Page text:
While considerable progress has been made in treating primary breast cancers, metastatic breast cancers re- main a challenge. Metastatic breast cancer cells typically have chromosomal instability (CIN) that involves chromosome-level alterations leading to genomic copy number abnormalities. A major challenge in targeting breast cancers driven by CIN is the lack of known targetable alterations. We recently found that CIN pro- motes chronic inflammatory signaling in cancer cells. As chromosomes missegregate, they often become en- capsulated in micronuclei. Subsequent micronuclear rupture exposes genomic double-stranded DNA to the cytosol. Cytosolic DNA activates anti-viral innate immune pathways, chief among which is cGAS-STING signal- ing. Under normal circumstances, cGAS-STING activation promotes type I interferon and facilitates cell- mediated immunity. Engagement of STING in normal epithelial cells induces senescence and cell death. We have shown that cancer cells, however, are intrinsically resistant to cGAS-STING activation by virtue of their chronic exposure to cytosolic DNA. Instead, they upregulate alternative pathways downstream of STING, such as NF-?B signaling. The extent to which cancer cells depend on chronic inflammatory signaling is poorly un- derstood. More importantly, how they subvert innate immune signaling to avoid immune surveillance remains unknown. Our ongoing work reveals that cGAS-STING signaling is sequestered in cancer cells away from the host. Furthermore, human breast tumors upregulate ENPP1, a negative regulator of cGAS-STING signaling. ENPP1 enables immune evasion by degrading cGAMP, the second messenger produced by cGAS, only in the extracellular space. As such ENPP1 prevents host STING activation in response to tumor-to-host cGAMP transfer. Strikingly, pharmacologic inhibition of STING suppresses metastasis in syngeneic models of melano- ma, breast, and colon cancers. We postulate this is because its inhibition in tumor cells outweighs its protective role in the host. Building on this work, we will expand our pre-clinical testing of STING inhibition in breast can- cer probing its efficacy in delaying metastasis and therapeutic resistance (Aim 1). We will then examine whether cGAMP contributes toward the formation of an immune suppressive microenvironment through meta- bolic breakdown in the extracellular space (Aim 2). Finally, we will develop cGAS-STING-based biomarkers in prospectively collected tumor specimens. We will test whether the status of cGAS-STING signaling and ENPP1 levels can predict response to neoadjuvant chemotherapy and atezolizumab, an immunotherapeutic recently approved for the treatment of metastatic breast cancer (Aim 3). Our work addresses a clinically unmet need by targeting a subset of breast cancers with CIN and for which there are limited therapeutic options. If successful it will provide pre-clinical rationale for first-in-human testing of STING inhibitors for the treatment of cancer metastasis as well as the development of novel CIN-related biomarkers to predict therapeutic response.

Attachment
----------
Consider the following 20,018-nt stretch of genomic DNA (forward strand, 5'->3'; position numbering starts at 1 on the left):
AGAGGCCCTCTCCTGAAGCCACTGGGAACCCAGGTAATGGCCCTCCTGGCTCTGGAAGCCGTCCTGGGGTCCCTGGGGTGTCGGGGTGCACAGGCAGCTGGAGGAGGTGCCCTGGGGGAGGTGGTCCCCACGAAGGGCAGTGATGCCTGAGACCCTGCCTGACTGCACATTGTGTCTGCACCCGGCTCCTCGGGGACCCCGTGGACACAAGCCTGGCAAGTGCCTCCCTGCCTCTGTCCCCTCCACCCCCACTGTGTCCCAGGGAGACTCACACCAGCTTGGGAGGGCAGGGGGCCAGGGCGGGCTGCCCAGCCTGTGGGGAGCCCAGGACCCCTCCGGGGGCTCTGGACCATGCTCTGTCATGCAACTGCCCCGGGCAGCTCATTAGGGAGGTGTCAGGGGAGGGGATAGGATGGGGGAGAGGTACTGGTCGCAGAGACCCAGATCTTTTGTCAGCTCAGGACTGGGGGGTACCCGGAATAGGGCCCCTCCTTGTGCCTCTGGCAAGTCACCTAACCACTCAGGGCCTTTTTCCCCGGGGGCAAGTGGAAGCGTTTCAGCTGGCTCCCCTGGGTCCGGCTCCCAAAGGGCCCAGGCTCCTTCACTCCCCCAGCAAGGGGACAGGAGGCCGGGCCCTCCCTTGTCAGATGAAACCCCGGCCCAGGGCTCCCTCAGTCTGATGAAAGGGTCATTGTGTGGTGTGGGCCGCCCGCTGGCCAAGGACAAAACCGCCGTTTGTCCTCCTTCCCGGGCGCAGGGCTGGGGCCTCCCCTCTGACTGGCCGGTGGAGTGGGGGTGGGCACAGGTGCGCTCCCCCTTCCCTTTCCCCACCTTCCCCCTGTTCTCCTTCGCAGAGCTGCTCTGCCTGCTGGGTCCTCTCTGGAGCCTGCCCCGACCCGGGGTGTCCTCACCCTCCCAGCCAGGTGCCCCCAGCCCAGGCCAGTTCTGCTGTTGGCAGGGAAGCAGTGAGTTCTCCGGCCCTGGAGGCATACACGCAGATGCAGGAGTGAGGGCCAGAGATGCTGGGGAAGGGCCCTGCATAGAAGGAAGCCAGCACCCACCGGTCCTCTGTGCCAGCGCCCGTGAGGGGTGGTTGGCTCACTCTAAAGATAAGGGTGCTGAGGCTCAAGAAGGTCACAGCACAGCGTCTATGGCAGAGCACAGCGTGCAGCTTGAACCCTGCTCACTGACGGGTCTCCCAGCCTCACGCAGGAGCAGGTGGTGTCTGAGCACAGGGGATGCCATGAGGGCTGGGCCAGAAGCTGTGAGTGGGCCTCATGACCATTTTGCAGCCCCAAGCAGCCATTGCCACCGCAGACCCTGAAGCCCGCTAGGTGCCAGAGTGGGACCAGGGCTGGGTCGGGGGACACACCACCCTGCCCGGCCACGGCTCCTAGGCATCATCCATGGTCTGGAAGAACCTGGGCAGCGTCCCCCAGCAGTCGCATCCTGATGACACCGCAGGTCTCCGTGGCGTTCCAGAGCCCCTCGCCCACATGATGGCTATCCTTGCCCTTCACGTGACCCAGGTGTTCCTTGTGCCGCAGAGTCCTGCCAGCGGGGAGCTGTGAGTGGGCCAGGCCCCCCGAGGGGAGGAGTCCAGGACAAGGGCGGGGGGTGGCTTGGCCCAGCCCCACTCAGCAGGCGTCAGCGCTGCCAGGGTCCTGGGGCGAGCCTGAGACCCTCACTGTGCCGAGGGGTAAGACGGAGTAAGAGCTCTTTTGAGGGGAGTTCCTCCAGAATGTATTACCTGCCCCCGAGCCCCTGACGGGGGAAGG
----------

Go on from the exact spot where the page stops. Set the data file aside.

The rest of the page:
Public Health Relevance

Chromosomal instability (CIN) is a hallmark of aggressive breast cancer, yet how it contributes to the ability of cancer cells to resist therapy and spread to distant organs remains poorly understood. Our research identified that CIN promotes aggressive cancer behavior by sustaining chronic inflammation. Here, we will exploit this finding to test whether a tool compound that inhibits inflammation can suppress breast cancer metastasis and to develop novel biomarkers predictive of response to chemotherapies and immunotherapies already approved for the treatment of breast cancer.

National Institute of Health (NIH)
National Cancer Institute (NCI)
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Sloan-Kettering Institute for Cancer Research
New York
United States
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